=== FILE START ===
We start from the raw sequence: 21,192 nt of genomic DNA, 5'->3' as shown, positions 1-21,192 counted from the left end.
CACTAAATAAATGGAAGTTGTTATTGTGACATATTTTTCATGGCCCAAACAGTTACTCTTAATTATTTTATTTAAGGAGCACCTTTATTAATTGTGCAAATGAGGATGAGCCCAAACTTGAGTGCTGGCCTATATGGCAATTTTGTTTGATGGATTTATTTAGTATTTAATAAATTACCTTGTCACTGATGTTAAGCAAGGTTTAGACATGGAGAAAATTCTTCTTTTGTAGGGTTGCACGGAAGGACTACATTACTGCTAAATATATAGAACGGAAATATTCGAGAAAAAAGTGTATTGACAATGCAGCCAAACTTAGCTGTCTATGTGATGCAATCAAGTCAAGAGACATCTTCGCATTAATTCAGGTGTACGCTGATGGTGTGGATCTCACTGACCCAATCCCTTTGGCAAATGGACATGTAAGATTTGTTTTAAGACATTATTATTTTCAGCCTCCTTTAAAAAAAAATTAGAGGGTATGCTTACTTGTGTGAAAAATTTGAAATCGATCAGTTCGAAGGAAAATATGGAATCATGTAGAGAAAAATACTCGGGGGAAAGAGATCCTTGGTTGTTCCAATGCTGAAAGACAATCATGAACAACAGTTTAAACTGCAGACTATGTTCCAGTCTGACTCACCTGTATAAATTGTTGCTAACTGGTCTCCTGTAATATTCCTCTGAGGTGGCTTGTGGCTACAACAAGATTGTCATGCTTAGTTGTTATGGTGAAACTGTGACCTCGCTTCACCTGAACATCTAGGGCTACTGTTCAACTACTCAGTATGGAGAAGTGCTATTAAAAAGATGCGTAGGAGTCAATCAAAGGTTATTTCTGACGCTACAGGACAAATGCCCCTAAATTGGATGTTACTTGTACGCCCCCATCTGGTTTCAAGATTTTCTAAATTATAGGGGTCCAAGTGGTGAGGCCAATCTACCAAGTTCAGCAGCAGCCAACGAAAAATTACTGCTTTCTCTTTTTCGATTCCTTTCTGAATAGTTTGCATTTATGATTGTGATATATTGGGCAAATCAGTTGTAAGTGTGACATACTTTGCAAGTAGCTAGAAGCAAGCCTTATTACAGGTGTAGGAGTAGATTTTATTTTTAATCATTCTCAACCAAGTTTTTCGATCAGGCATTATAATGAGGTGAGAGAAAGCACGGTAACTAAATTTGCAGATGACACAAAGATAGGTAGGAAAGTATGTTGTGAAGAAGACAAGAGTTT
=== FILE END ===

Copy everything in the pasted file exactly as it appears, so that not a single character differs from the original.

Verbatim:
We start from the raw sequence: 21,192 nt of genomic DNA, 5'->3' as shown, positions 1-21,192 counted from the left end.
CACTAAATAAATGGAAGTTGTTATTGTGACATATTTTTCATGGCCCAAACAGTTACTCTTAATTATTTTATTTAAGGAGCACCTTTATTAATTGTGCAAATGAGGATGAGCCCAAACTTGAGTGCTGGCCTATATGGCAATTTTGTTTGATGGATTTATTTAGTATTTAATAAATTACCTTGTCACTGATGTTAAGCAAGGTTTAGACATGGAGAAAATTCTTCTTTTGTAGGGTTGCACGGAAGGACTACATTACTGCTAAATATATAGAACGGAAATATTCGAGAAAAAAGTGTATTGACAATGCAGCCAAACTTAGCTGTCTATGTGATGCAATCAAGTCAAGAGACATCTTCGCATTAATTCAGGTGTACGCTGATGGTGTGGATCTCACTGACCCAATCCCTTTGGCAAATGGACATGTAAGATTTGTTTTAAGACATTATTATTTTCAGCCTCCTTTAAAAAAAAATTAGAGGGTATGCTTACTTGTGTGAAAAATTTGAAATCGATCAGTTCGAAGGAAAATATGGAATCATGTAGAGAAAAATACTCGGGGGAAAGAGATCCTTGGTTGTTCCAATGCTGAAAGACAATCATGAACAACAGTTTAAACTGCAGACTATGTTCCAGTCTGACTCACCTGTATAAATTGTTGCTAACTGGTCTCCTGTAATATTCCTCTGAGGTGGCTTGTGGCTACAACAAGATTGTCATGCTTAGTTGTTATGGTGAAACTGTGACCTCGCTTCACCTGAACATCTAGGGCTACTGTTCAACTACTCAGTATGGAGAAGTGCTATTAAAAAGATGCGTAGGAGTCAATCAAAGGTTATTTCTGACGCTACAGGACAAATGCCCCTAAATTGGATGTTACTTGTACGCCCCCATCTGGTTTCAAGATTTTCTAAATTATAGGGGTCCAAGTGGTGAGGCCAATCTACCAAGTTCAGCAGCAGCCAACGAAAAATTACTGCTTTCTCTTTTTCGATTCCTTTCTGAATAGTTTGCATTTATGATTGTGATATATTGGGCAAATCAGTTGTAAGTGTGACATACTTTGCAAGTAGCTAGAAGCAAGCCTTATTACAGGTGTAGGAGTAGATTTTATTTTTAATCATTCTCAACCAAGTTTTTCGATCAGGCATTATAATGAGGTGAGAGAAAGCACGGTAACTAAATTTGCAGATGACACAAAGATAGGTAGGAAAGTATGTTGTGAAGAAGACAAGAGTTT